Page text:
Questions:
1. What percentage of Fortune 500 companies include “sexual orientation” in their nondiscrimination policies?
2. What percentage of Fortune 500 companies include “gender identity” in their nondiscrimination policies?
3. Are these funds the first religion-oriented investment products on the market? Discuss.
4. The large-company fund tracks an Inspire-created index of 400 companies it screened to match its investment criteria, which follow conservative Christian values. The article gave four examples of companies that would and would not make the cut for the index. Find two more companies of each category that are not currently in the index that could and could not make the cut and discuss why.
5. Would you invest in these funds? Discuss why or why not.

Source:
Moyer, L. (2017). As Funds Invoke Bible Values, Others See Intolerance. The New York Times, Feb. 28 (Retrievable online at https://www.nytimes.com/2017/02/28/business/dealbook/christian-investment-funds.html)

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It was only a week ago that President Donald Trump was praising Caterpillar Co. for producing such great bulldozers, as he met with company Chairman Doug Oberhelman at the White House. Less than a week later, officials from the Commerce Department, Internal Revenue Service, Federal Deposit Insurance Corp. and Illinois State Police moved in and raided the company’s corporate headquarters in Peoria, Illinois, seeking evidence related to exports and a Swiss subsidiary as part of a criminal probe.

Questions:
1. What type of information did warrants to search the company seek?
2. What happened to Caterpillar shares in the stock market after the raid?
3. What is the speculation as to why the FDIC was involved in the warrant and raid?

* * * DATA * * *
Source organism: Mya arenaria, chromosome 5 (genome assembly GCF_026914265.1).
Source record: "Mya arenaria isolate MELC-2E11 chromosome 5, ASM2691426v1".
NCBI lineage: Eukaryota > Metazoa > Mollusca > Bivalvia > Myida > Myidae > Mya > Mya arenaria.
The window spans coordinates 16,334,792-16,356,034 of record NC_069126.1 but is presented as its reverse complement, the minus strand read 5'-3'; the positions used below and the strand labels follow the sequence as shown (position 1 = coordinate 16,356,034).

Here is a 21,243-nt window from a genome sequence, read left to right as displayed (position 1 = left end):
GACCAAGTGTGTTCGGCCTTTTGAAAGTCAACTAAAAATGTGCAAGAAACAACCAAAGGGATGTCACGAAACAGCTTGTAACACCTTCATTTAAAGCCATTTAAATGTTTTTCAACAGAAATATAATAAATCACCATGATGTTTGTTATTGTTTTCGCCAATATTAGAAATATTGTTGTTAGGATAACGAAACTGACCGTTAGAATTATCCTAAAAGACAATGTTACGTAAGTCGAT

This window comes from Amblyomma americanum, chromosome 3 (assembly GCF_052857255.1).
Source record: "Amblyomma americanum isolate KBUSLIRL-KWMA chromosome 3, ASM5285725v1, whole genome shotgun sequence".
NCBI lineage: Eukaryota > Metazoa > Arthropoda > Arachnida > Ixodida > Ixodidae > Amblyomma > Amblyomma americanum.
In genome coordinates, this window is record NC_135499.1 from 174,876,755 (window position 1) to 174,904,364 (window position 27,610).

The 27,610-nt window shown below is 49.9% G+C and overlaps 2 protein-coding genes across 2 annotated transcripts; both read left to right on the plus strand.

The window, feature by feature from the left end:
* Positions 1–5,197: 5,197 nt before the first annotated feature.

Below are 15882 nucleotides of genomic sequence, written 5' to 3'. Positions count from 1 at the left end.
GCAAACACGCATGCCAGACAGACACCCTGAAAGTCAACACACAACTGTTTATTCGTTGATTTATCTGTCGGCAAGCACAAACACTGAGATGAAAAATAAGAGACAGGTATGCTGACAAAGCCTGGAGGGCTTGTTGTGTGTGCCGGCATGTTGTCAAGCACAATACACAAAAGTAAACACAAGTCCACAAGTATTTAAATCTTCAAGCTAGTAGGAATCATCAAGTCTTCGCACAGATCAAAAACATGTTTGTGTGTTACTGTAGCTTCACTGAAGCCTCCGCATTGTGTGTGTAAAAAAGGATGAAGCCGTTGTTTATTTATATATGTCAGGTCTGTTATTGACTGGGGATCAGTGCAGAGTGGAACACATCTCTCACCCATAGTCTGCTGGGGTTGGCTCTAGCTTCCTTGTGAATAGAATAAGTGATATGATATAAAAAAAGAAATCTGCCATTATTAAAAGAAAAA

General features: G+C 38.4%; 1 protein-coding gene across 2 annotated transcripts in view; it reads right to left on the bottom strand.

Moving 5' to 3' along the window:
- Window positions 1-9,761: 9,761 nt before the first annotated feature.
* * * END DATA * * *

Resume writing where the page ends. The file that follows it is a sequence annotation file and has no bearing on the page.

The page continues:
Source:

Deaux, J., M. Parker, and D. Voreacos. (2017). Caterpillar Goes From White House Kudos to Multi-Agency Raid. Bloomberg, Mar. 3 (Retrievable online at https://www.bloomberg.com/news/articles/2017-03-02/caterpillar-falls-most-in-eight-months-as-facilities-raided)

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According to the New York Times, over the last several years, Uber has engaged in a worldwide program of deceit aimed at keeping authorities in the dark regarding markets where the low-cost ride-hailing service violated regulations or avoided laws. This has occurred through actually banning ridership for authorities.

Questions:

1. How did they accomplish this and what is the name of the tool used?
2. What are the main markets where this is used?
3. What is the approximate value of Uber and how many countries is the service in?
4. Is the technique that Uber used legal or illegal? Ethical or unethical?

Source:
Isaac, M. (2017). How Uber Deceives the Authorities Worldwide. The New York Times, Mar. 3 (Retrievable online at https://www.nytimes.com/2017/03/03/technology/uber-greyball-program-evade-authorities.html)